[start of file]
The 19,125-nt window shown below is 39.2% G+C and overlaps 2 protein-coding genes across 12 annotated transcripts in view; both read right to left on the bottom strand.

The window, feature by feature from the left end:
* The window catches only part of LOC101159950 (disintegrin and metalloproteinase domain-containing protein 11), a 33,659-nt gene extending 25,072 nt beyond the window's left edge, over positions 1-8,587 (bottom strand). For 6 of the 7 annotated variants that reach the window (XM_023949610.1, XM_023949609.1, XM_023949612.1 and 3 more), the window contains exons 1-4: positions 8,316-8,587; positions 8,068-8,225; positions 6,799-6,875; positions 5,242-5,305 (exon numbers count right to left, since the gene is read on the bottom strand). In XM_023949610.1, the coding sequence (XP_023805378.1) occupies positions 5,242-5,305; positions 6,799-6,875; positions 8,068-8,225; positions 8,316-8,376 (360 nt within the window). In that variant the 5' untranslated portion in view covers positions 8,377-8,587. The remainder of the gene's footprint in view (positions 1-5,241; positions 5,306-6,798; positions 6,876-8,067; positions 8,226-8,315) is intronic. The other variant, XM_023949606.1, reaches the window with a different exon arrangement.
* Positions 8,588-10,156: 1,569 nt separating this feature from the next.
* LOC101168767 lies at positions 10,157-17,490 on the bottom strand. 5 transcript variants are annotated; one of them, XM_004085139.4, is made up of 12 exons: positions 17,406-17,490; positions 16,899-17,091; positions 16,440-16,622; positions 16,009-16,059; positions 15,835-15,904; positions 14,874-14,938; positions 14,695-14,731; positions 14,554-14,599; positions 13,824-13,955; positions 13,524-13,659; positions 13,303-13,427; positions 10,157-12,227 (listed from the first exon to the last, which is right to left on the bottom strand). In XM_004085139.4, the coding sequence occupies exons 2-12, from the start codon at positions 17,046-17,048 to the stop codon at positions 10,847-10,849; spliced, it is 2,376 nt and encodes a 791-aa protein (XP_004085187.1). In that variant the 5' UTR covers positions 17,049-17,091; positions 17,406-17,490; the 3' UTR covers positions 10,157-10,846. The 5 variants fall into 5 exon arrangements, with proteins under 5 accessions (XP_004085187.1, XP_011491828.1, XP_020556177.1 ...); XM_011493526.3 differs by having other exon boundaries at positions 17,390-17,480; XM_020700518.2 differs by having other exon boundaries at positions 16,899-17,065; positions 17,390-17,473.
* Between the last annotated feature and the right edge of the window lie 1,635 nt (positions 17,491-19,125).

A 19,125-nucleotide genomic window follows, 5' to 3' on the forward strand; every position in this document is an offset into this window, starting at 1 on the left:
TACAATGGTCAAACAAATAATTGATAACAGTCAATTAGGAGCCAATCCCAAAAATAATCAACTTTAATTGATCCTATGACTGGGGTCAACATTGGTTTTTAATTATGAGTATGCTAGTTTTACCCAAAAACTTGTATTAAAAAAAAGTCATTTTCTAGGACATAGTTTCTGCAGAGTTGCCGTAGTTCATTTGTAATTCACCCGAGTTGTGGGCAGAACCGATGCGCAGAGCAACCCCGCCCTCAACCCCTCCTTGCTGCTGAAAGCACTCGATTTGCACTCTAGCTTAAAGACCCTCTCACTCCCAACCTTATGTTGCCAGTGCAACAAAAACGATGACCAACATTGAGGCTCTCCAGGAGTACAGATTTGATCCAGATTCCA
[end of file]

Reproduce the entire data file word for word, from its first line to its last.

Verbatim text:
The 19,125-nt window shown below is 39.2% G+C and overlaps 2 protein-coding genes across 12 annotated transcripts in view; both read right to left on the bottom strand.

The window, feature by feature from the left end:
* The window catches only part of LOC101159950 (disintegrin and metalloproteinase domain-containing protein 11), a 33,659-nt gene extending 25,072 nt beyond the window's left edge, over positions 1-8,587 (bottom strand). For 6 of the 7 annotated variants that reach the window (XM_023949610.1, XM_023949609.1, XM_023949612.1 and 3 more), the window contains exons 1-4: positions 8,316-8,587; positions 8,068-8,225; positions 6,799-6,875; positions 5,242-5,305 (exon numbers count right to left, since the gene is read on the bottom strand). In XM_023949610.1, the coding sequence (XP_023805378.1) occupies positions 5,242-5,305; positions 6,799-6,875; positions 8,068-8,225; positions 8,316-8,376 (360 nt within the window). In that variant the 5' untranslated portion in view covers positions 8,377-8,587. The remainder of the gene's footprint in view (positions 1-5,241; positions 5,306-6,798; positions 6,876-8,067; positions 8,226-8,315) is intronic. The other variant, XM_023949606.1, reaches the window with a different exon arrangement.
* Positions 8,588-10,156: 1,569 nt separating this feature from the next.
* LOC101168767 lies at positions 10,157-17,490 on the bottom strand. 5 transcript variants are annotated; one of them, XM_004085139.4, is made up of 12 exons: positions 17,406-17,490; positions 16,899-17,091; positions 16,440-16,622; positions 16,009-16,059; positions 15,835-15,904; positions 14,874-14,938; positions 14,695-14,731; positions 14,554-14,599; positions 13,824-13,955; positions 13,524-13,659; positions 13,303-13,427; positions 10,157-12,227 (listed from the first exon to the last, which is right to left on the bottom strand). In XM_004085139.4, the coding sequence occupies exons 2-12, from the start codon at positions 17,046-17,048 to the stop codon at positions 10,847-10,849; spliced, it is 2,376 nt and encodes a 791-aa protein (XP_004085187.1). In that variant the 5' UTR covers positions 17,049-17,091; positions 17,406-17,490; the 3' UTR covers positions 10,157-10,846. The 5 variants fall into 5 exon arrangements, with proteins under 5 accessions (XP_004085187.1, XP_011491828.1, XP_020556177.1 ...); XM_011493526.3 differs by having other exon boundaries at positions 17,390-17,480; XM_020700518.2 differs by having other exon boundaries at positions 16,899-17,065; positions 17,390-17,473.
* Between the last annotated feature and the right edge of the window lie 1,635 nt (positions 17,491-19,125).

A 19,125-nucleotide genomic window follows, 5' to 3' on the forward strand; every position in this document is an offset into this window, starting at 1 on the left:
TACAATGGTCAAACAAATAATTGATAACAGTCAATTAGGAGCCAATCCCAAAAATAATCAACTTTAATTGATCCTATGACTGGGGTCAACATTGGTTTTTAATTATGAGTATGCTAGTTTTACCCAAAAACTTGTATTAAAAAAAAGTCATTTTCTAGGACATAGTTTCTGCAGAGTTGCCGTAGTTCATTTGTAATTCACCCGAGTTGTGGGCAGAACCGATGCGCAGAGCAACCCCGCCCTCAACCCCTCCTTGCTGCTGAAAGCACTCGATTTGCACTCTAGCTTAAAGACCCTCTCACTCCCAACCTTATGTTGCCAGTGCAACAAAAACGATGACCAACATTGAGGCTCTCCAGGAGTACAGATTTGATCCAGATTCCA